Photos from for colored girls who have considered suicide / when the rainbow is enufNatalie Keeney

It’s easy to look at the Cambridge drama scene (and it is a scene) and draw negative conclusions about its relationship with race. How many lead roles at the main theatres have lately gone to people of colour? Were any of those people not Joey Akubeze? What proportion of any given chorus line, tech team, or railing-full of posters features even one non-white face? It is for this reason that lots of people, not least of all me, will be very happy to see Sophiatown listed as the ADC’s Week 3 mainshow this term. Not only does it feature dominant and interesting black characters, but it actively addresses – albeit in a foreign and historical setting – some of the issues surrounding shared and conflicting histories, multiculturalism and prejudice. The director, third-year Anthropologist Justina Kehinde Ogunseitan, made waves, and history, in 2012 with her production of for colored girls who have considered suicide / when the rainbow is enuf. Not only did she achieve the impossible, selling out the Fitzpatrick Hall (having been refused an ADC slot), but she put an entirely black student cast, which I was lucky enough to be a part of, on a Cambridge stage for the first time in the University’s 800-year history. Now, all-black shows needn’t be an aim necessarily, but that fact does say a lot about the scene.

In this issue, I see a microcosm of something much bigger: university admissions. After all, how many BME people, particularly of African or Caribbean descent, can be seen anywhere in Cambridge? The University’s website asserts, and I believe it, that “we welcome applications from students of the highest intellectual potential, irrespective of social, racial, religious and financial considerations”. The Admissions department announced in 2013 that “the collegiate University invests over £2.5 million each year on engaging with UK state school students and their teachers. In 2011/12, contact was made with over 140,000 state sector students at over 2,800 different events”. Obviously, we can’t conflate state school education and race, but thanks to a broad and complex socioeconomic history that there isn’t space to go into, in this case the two are linked.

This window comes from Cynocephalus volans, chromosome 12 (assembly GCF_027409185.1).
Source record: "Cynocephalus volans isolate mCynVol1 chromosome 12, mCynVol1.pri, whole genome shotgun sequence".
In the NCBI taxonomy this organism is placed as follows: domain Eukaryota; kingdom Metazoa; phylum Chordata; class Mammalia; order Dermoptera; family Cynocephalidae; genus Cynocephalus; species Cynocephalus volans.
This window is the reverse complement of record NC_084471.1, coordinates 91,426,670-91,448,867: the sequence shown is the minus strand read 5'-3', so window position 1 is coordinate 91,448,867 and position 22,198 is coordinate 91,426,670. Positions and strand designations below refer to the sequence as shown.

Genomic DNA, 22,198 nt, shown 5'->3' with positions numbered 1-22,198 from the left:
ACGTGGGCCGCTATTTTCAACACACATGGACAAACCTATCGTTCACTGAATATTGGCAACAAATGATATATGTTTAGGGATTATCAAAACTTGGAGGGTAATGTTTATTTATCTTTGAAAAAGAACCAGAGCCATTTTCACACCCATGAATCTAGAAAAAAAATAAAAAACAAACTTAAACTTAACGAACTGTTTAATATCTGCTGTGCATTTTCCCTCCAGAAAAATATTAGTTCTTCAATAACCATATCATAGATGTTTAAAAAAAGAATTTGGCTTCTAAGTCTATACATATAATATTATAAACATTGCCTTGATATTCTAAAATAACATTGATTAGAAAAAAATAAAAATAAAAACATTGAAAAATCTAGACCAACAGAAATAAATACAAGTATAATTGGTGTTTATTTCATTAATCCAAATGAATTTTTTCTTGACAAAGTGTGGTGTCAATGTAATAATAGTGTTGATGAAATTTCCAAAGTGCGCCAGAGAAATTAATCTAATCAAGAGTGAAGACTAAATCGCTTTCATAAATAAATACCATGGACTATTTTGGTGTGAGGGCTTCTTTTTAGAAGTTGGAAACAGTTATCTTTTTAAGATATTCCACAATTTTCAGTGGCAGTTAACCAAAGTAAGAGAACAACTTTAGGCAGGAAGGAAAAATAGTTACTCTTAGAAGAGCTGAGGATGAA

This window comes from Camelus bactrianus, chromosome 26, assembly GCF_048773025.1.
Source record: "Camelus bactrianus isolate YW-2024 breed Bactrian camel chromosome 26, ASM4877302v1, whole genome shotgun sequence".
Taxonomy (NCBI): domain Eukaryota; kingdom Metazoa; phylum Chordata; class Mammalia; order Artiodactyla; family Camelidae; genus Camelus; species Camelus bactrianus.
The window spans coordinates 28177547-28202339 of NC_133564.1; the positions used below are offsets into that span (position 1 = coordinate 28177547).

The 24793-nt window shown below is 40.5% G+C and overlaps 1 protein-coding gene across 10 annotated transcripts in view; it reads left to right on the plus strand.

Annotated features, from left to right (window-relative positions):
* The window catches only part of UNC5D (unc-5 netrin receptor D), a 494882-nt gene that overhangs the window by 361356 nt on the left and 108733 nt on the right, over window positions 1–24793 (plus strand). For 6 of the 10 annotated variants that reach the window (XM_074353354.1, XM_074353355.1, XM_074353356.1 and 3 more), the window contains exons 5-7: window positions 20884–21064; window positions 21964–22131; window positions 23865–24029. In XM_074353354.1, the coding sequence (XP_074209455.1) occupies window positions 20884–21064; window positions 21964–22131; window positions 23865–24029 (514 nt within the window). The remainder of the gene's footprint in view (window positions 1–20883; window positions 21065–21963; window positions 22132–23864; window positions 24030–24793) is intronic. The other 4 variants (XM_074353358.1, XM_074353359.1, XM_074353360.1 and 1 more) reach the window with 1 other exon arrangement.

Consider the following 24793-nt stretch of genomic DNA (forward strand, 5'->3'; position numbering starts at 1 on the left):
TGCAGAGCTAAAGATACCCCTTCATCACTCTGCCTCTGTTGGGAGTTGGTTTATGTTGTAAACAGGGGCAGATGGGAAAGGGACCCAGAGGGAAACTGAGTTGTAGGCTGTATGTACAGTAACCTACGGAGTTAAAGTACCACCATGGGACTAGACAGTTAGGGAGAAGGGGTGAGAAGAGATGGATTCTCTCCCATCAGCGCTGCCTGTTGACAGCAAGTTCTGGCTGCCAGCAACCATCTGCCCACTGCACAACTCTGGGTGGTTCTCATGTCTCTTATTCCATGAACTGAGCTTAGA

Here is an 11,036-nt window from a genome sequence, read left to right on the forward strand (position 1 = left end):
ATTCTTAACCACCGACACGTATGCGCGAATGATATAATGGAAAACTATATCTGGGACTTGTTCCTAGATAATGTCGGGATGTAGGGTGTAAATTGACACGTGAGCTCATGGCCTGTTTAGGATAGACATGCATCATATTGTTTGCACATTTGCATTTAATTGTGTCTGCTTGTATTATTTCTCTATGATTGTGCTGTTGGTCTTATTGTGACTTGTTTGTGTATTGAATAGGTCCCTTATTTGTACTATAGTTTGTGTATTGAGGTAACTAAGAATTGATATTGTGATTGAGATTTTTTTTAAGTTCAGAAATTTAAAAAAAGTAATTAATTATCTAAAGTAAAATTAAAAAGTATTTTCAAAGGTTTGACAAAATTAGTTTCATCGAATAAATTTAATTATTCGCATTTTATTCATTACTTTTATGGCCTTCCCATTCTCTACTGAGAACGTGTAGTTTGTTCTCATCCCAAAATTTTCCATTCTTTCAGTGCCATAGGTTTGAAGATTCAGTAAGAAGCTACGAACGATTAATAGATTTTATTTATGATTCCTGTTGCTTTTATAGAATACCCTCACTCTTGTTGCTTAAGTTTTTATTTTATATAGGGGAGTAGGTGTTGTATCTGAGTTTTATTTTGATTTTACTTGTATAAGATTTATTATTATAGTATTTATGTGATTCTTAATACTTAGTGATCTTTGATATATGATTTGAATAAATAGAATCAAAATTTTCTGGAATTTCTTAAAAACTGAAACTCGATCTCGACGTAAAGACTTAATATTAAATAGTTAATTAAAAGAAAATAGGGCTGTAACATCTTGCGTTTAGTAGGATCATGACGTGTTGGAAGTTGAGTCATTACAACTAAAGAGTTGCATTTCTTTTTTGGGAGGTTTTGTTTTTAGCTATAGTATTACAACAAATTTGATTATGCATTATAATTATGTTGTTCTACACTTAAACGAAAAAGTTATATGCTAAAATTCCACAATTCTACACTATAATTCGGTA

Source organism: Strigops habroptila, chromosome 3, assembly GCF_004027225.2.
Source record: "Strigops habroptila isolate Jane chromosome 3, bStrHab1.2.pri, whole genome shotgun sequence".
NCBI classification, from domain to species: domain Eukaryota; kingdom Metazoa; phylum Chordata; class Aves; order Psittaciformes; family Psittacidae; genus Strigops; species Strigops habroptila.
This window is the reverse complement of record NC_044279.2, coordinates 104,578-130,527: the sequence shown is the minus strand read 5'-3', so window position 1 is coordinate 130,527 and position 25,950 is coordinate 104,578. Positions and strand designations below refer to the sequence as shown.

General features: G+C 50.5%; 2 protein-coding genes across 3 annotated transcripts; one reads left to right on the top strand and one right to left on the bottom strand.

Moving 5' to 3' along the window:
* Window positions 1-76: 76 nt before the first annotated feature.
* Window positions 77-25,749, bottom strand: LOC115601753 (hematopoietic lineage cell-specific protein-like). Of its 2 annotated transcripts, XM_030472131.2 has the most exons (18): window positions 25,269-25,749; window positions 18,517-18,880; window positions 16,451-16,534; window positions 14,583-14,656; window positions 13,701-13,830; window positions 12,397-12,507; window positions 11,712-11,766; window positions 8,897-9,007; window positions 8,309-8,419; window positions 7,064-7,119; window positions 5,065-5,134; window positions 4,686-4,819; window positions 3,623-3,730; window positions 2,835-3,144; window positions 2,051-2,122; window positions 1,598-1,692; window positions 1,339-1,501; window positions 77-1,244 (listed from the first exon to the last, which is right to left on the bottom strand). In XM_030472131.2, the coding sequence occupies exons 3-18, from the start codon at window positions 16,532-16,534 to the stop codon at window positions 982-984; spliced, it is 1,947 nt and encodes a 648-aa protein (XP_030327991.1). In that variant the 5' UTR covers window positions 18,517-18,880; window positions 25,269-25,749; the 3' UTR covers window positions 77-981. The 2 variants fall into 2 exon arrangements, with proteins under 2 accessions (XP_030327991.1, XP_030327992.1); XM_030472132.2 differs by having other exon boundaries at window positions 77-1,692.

And the facts, whether about drama or the University, can be over-simplified: in Cambridge’s 2013 application cycle, 18 per cent of non-white applicants were awarded offers, compared with 29 per cent of white applicants. At face value (so to speak), that sounds a lot like the ADC termcard, but when we think about the broader context, things arise that skew the obvious conclusion; nationally in the 2009 A Level results, 29,000+ white students achieved AAA or higher, compared with 452 black students. Moreover, a spokeswoman for Oxford pointed out in the last uproar about admissions, “nearly half of black applicants are applying for...the three toughest subjects to get places in”. Theatre’s lack of BME students is only a little behind the University’s, and both are being improved on – but perhaps not quickly enough.